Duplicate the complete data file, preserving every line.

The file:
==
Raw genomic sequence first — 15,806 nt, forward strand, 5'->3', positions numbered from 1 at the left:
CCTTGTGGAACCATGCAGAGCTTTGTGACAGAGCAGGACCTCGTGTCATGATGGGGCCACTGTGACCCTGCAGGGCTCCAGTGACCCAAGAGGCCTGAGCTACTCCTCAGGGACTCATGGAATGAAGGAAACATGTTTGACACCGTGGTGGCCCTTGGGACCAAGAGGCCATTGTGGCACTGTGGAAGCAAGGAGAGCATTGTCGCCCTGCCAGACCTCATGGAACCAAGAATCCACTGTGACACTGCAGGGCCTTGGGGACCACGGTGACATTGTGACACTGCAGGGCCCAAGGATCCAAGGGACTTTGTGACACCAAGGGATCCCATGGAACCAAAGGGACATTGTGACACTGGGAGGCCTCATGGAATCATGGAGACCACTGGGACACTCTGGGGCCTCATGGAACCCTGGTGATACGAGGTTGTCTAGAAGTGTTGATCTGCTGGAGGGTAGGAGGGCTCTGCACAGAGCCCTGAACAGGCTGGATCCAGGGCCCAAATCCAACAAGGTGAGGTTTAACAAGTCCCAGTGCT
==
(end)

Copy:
Raw genomic sequence first — 15,806 nt, forward strand, 5'->3', positions numbered from 1 at the left:
CCTTGTGGAACCATGCAGAGCTTTGTGACAGAGCAGGACCTCGTGTCATGATGGGGCCACTGTGACCCTGCAGGGCTCCAGTGACCCAAGAGGCCTGAGCTACTCCTCAGGGACTCATGGAATGAAGGAAACATGTTTGACACCGTGGTGGCCCTTGGGACCAAGAGGCCATTGTGGCACTGTGGAAGCAAGGAGAGCATTGTCGCCCTGCCAGACCTCATGGAACCAAGAATCCACTGTGACACTGCAGGGCCTTGGGGACCACGGTGACATTGTGACACTGCAGGGCCCAAGGATCCAAGGGACTTTGTGACACCAAGGGATCCCATGGAACCAAAGGGACATTGTGACACTGGGAGGCCTCATGGAATCATGGAGACCACTGGGACACTCTGGGGCCTCATGGAACCCTGGTGATACGAGGTTGTCTAGAAGTGTTGATCTGCTGGAGGGTAGGAGGGCTCTGCACAGAGCCCTGAACAGGCTGGATCCAGGGCCCAAATCCAACAAGGTGAGGTTTAACAAGTCCCAGTGCT